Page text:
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Councillors vote 8-4 to accept heavy traffic draft bylaw clause

A split Gisborne District Council has voted 8-4 in favour of a draft bylaw clause to restrict heavy traffic from using seven streets on the district's roading network.

The heavy vehicle road prohibition, if it comes into effect, will apply to all of King Road, Ormond Road, Crawford Road, Andrew Street, Lytton Road, Grey Street and Gladstone Road between Grey Street and Customhouse Street.

Councillors accepted the clause as recommended by staff in their heavy freight route consultation summary report.

Councillors Bill Burdett, Andy Cranston, Shannon Dowsing, Debbie Gregory, Larry Foster, Josh Wharehinga, Kerry Worsnop and Mayor Rehette Stoltz voted in favour of the draft clause.

Councillors Sandra Faulkner, Terry Sheldrake, Pat Seymour and Tony Roninson were against it.

There was much debate over the possible routes of restricted heavy traffic vehicles.

But Mayor Stoltz said councillors were not being asked to pick a heavy transport route.

The summary report states that the Sustainable Tairawhiti committee had approved for consultation the following recommendations for heavy vehicle routes from the WSP (consultants) report —

A: The highway route (SH35/Awapuni Road) rather than the status quo of Awapuni Road and Ormond Road.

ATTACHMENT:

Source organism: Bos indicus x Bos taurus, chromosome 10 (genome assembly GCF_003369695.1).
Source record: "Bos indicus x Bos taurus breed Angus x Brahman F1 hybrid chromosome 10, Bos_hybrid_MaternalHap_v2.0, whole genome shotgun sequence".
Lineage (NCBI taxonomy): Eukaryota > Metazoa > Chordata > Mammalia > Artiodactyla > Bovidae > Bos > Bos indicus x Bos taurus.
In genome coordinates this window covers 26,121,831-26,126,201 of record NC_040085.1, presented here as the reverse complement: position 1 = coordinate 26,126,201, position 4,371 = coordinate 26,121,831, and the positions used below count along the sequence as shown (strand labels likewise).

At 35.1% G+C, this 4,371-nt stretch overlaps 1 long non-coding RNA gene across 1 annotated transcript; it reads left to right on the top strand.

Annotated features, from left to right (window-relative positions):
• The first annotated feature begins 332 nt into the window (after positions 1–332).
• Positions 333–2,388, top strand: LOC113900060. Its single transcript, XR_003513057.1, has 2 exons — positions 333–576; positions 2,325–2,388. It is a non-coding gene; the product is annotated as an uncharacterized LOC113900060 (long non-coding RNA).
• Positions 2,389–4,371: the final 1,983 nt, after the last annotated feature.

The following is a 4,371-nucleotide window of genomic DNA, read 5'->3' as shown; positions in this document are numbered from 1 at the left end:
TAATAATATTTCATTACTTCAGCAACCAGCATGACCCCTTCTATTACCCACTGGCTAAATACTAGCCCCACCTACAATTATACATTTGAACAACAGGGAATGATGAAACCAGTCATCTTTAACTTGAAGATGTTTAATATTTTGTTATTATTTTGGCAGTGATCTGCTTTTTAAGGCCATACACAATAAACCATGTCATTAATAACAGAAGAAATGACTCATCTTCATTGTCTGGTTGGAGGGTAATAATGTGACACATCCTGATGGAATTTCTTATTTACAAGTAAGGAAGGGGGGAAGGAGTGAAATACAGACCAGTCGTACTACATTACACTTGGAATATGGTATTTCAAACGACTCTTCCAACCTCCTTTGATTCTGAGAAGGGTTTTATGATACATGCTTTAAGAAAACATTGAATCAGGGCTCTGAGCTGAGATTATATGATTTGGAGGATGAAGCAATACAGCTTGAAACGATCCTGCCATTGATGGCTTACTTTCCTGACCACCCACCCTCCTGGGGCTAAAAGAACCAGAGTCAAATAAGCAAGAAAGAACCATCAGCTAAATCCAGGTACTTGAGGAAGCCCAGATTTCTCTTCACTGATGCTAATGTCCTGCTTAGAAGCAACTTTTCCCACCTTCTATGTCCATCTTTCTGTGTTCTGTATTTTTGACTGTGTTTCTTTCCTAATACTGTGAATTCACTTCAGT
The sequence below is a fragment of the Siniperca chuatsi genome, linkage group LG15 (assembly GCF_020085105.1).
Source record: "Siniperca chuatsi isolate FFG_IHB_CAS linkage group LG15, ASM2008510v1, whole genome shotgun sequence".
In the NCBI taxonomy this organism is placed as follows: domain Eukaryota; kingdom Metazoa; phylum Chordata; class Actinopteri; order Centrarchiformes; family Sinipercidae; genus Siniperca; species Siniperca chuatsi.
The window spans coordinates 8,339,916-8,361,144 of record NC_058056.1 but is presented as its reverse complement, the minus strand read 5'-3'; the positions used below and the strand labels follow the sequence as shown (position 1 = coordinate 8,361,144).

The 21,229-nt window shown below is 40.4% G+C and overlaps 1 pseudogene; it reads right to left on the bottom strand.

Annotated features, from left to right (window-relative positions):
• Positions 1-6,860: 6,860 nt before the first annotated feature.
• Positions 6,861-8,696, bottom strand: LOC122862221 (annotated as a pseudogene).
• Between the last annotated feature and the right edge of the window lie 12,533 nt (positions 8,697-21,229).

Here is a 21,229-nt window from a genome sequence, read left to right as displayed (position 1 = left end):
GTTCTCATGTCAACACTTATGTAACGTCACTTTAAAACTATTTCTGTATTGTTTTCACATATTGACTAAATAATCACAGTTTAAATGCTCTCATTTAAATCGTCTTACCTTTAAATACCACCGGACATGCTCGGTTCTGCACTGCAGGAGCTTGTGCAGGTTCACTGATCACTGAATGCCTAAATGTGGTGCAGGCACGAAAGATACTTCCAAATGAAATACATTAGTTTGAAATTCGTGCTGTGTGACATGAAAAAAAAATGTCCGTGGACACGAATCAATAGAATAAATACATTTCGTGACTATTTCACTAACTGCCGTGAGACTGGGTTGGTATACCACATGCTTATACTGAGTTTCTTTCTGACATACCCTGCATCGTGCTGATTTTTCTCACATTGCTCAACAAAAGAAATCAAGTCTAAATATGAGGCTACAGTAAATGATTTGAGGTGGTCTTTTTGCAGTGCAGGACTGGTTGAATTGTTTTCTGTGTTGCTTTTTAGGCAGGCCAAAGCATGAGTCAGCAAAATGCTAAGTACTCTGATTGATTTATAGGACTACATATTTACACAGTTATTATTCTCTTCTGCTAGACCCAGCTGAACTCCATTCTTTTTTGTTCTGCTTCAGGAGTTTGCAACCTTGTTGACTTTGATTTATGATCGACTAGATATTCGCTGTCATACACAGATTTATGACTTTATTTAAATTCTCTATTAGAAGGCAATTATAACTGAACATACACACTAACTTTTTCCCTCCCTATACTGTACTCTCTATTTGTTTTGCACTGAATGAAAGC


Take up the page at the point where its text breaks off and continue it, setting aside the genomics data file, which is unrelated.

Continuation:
B: Harper Road as the preferred highway connecting link.

C: Hirini Street as the preferred port access route.

Mayor Stoltz said heavy transport route discussions had been going on for 10 years.

“We have been talking about this issue forever.”

But the debate before councillors was about a clause (in the draft traffic and bylaws) to restrict heavy traffic.

Earlier, Cr Robinson said he could not “move the bylaw forward” because he did not know costing and other details.

Waka Kotahi New Zealand Transport Agency had no budget to upgrade Awapuni Road and had “capacity issues” about some of the intersections.

He needed those answers before making a decision.

The bylaw would not be passed in March so more work needed to be done.

Several other councillors raised similar points about needing more financial information and the safety of school students.

Mayor Stoltz said the council had previously acted on safety concerns about schools by ensuring there were designated car parks for dropping off students in Stanley Road and Anzac Street.

Waka Kotahi, not the council, was in charge of the state highway, but it was the council's job to advocate for safety in areas such as Awapuni Road.

Cr Dowsing said he was less concerned about financial details at the moment as a preferred heavy traffic route was not the issue.

He noted consultation about routes was close to 50/50, with a conflict between “user groups” and industry.

He favoured putting in a mechanism for introducing a bypass.

When the Provincial Growth Fund was “unlocked”, it could be possible to “broaden horizons” on a possible heavy traffic route.

Cr Kerry Worsnop said a Sustainable Tairawhiti report from January presented costings, performance, economic and social factors.

It was not possible to provide detailed costs until a business case was provided, but there was sufficient information to make a decision, she said.